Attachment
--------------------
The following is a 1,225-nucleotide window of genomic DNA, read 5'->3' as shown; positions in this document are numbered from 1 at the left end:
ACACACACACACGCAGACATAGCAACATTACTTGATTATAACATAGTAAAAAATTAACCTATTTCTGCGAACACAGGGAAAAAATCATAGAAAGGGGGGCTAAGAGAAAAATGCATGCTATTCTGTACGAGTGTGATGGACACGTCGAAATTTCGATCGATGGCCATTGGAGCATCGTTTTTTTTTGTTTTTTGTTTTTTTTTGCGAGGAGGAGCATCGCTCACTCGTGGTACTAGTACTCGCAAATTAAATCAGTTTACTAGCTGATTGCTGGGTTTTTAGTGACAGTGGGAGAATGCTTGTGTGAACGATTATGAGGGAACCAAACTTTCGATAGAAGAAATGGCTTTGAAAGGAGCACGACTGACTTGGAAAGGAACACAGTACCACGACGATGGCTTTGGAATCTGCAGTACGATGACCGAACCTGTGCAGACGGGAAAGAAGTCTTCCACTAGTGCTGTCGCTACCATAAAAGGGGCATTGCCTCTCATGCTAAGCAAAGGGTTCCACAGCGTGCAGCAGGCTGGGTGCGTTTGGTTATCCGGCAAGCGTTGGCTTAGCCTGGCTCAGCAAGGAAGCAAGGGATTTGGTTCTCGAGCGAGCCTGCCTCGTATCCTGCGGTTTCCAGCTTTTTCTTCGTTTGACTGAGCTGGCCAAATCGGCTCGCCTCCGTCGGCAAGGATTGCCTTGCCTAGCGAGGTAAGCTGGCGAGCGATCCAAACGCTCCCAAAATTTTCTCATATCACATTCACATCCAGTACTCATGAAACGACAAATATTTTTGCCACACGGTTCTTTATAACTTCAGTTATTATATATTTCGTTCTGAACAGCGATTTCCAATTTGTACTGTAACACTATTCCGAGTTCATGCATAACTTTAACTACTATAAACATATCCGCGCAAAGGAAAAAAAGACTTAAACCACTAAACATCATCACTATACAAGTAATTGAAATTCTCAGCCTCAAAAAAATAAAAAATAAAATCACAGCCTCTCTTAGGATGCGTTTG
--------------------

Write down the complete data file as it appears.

The following is a 1,225-nucleotide window of genomic DNA, read 5'->3' as shown; positions in this document are numbered from 1 at the left end:
ACACACACACACGCAGACATAGCAACATTACTTGATTATAACATAGTAAAAAATTAACCTATTTCTGCGAACACAGGGAAAAAATCATAGAAAGGGGGGCTAAGAGAAAAATGCATGCTATTCTGTACGAGTGTGATGGACACGTCGAAATTTCGATCGATGGCCATTGGAGCATCGTTTTTTTTTGTTTTTTGTTTTTTTTTGCGAGGAGGAGCATCGCTCACTCGTGGTACTAGTACTCGCAAATTAAATCAGTTTACTAGCTGATTGCTGGGTTTTTAGTGACAGTGGGAGAATGCTTGTGTGAACGATTATGAGGGAACCAAACTTTCGATAGAAGAAATGGCTTTGAAAGGAGCACGACTGACTTGGAAAGGAACACAGTACCACGACGATGGCTTTGGAATCTGCAGTACGATGACCGAACCTGTGCAGACGGGAAAGAAGTCTTCCACTAGTGCTGTCGCTACCATAAAAGGGGCATTGCCTCTCATGCTAAGCAAAGGGTTCCACAGCGTGCAGCAGGCTGGGTGCGTTTGGTTATCCGGCAAGCGTTGGCTTAGCCTGGCTCAGCAAGGAAGCAAGGGATTTGGTTCTCGAGCGAGCCTGCCTCGTATCCTGCGGTTTCCAGCTTTTTCTTCGTTTGACTGAGCTGGCCAAATCGGCTCGCCTCCGTCGGCAAGGATTGCCTTGCCTAGCGAGGTAAGCTGGCGAGCGATCCAAACGCTCCCAAAATTTTCTCATATCACATTCACATCCAGTACTCATGAAACGACAAATATTTTTGCCACACGGTTCTTTATAACTTCAGTTATTATATATTTCGTTCTGAACAGCGATTTCCAATTTGTACTGTAACACTATTCCGAGTTCATGCATAACTTTAACTACTATAAACATATCCGCGCAAAGGAAAAAAAGACTTAAACCACTAAACATCATCACTATACAAGTAATTGAAATTCTCAGCCTCAAAAAAATAAAAAATAAAATCACAGCCTCTCTTAGGATGCGTTTG